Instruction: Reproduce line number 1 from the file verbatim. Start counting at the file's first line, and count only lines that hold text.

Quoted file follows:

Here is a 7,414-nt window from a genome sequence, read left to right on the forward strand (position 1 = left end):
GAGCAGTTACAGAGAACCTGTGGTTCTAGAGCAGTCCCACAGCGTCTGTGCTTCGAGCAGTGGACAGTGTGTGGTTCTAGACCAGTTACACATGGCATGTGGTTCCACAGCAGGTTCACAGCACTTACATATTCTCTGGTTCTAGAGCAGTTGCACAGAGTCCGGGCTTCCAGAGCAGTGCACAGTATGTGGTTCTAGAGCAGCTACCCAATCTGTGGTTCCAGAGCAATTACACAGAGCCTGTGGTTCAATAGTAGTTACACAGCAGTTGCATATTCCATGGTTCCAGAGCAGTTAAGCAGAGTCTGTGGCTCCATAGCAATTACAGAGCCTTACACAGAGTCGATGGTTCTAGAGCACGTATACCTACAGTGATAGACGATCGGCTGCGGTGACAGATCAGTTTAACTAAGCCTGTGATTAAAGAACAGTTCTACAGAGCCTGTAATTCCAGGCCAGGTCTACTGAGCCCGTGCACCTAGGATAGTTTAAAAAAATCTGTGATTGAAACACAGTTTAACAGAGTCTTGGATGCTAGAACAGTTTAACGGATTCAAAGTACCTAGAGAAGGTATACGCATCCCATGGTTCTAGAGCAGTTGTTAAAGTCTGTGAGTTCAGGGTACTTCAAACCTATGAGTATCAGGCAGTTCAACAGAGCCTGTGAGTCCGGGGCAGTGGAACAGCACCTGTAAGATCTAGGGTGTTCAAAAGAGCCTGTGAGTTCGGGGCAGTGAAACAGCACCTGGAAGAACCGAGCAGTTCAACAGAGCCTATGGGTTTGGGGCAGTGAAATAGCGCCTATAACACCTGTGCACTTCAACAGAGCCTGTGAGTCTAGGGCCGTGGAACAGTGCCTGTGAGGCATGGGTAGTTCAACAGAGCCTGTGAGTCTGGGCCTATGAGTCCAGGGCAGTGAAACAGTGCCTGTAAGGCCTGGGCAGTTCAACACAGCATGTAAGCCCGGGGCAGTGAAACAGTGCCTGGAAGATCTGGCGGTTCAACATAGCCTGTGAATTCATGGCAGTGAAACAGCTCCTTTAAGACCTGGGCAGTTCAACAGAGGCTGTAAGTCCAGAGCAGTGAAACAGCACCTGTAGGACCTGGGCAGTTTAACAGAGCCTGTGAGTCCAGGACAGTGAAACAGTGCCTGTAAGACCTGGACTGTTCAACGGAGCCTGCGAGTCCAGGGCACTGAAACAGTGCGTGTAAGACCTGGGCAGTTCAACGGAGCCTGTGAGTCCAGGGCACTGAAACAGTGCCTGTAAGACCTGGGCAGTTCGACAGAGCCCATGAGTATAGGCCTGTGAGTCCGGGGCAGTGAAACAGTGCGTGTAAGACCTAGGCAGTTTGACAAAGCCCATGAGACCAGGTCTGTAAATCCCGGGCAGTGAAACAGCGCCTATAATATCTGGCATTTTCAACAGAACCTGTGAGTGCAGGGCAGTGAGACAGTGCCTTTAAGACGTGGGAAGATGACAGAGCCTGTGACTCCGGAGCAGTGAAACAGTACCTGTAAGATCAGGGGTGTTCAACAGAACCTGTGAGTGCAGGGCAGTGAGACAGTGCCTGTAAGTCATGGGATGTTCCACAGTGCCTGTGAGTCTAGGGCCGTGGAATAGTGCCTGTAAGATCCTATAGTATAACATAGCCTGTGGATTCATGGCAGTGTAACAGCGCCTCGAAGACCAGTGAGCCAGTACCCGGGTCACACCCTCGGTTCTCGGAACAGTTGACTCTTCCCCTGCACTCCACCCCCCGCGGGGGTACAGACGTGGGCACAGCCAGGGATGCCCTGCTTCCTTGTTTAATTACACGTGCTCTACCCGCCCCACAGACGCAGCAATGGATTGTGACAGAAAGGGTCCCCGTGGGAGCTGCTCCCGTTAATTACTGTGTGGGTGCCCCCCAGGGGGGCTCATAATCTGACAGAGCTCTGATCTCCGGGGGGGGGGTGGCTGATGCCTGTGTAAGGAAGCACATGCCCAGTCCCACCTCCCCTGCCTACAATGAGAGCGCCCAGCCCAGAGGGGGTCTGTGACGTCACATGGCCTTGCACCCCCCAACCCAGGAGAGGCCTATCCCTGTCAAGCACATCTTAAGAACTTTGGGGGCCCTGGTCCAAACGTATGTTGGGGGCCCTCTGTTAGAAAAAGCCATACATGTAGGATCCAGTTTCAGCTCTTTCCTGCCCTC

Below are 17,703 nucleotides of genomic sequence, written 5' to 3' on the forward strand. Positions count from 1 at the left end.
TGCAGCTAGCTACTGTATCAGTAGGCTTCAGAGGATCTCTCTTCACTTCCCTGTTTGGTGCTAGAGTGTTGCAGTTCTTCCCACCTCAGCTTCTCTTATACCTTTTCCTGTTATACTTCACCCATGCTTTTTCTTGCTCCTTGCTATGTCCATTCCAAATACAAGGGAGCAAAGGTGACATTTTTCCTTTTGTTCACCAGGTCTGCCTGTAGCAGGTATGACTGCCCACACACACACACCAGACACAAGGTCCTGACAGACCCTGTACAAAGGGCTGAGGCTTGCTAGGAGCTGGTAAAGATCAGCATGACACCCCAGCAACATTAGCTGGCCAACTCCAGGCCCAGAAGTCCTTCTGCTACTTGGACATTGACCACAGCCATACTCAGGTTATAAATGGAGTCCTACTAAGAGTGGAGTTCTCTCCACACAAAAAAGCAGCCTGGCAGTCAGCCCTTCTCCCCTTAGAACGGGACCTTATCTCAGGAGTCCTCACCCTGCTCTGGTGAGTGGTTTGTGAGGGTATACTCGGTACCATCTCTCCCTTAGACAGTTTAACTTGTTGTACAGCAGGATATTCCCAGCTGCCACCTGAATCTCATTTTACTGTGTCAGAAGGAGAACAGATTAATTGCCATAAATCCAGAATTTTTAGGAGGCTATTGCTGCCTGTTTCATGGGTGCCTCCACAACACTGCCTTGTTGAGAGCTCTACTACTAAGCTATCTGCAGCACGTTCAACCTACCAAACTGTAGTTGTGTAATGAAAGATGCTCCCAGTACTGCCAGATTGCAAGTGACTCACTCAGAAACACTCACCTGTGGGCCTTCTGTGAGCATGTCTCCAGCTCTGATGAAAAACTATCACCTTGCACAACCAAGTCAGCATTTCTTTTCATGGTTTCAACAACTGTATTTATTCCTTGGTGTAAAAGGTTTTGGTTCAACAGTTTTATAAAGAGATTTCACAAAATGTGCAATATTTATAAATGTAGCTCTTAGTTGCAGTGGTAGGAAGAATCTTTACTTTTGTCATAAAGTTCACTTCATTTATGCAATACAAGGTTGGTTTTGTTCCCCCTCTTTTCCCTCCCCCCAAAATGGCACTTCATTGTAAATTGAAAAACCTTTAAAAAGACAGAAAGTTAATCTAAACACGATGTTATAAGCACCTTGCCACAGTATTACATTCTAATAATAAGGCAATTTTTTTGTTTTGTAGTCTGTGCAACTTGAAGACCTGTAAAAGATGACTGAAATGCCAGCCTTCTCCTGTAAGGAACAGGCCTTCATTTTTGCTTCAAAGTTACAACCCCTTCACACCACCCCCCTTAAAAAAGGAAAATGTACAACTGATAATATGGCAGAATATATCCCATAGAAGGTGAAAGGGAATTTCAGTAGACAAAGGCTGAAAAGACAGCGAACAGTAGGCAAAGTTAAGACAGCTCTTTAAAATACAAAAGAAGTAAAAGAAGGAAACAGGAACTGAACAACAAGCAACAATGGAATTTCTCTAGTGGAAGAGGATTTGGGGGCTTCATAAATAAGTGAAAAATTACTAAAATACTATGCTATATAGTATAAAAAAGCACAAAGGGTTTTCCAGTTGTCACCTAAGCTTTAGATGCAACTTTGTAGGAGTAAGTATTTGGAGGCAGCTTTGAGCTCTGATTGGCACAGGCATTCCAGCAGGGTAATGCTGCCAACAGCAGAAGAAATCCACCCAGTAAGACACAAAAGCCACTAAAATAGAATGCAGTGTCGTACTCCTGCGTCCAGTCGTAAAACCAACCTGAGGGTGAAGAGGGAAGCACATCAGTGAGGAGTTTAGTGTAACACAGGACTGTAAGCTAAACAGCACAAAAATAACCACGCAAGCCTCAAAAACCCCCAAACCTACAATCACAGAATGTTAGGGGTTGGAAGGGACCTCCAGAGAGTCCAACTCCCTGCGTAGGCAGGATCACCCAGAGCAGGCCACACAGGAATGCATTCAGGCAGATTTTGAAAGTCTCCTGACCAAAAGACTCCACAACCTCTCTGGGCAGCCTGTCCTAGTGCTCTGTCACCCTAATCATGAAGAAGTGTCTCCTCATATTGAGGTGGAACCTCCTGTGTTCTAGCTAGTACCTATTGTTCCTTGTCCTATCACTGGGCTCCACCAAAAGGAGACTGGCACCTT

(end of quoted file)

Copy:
Here is a 7,414-nt window from a genome sequence, read left to right on the forward strand (position 1 = left end):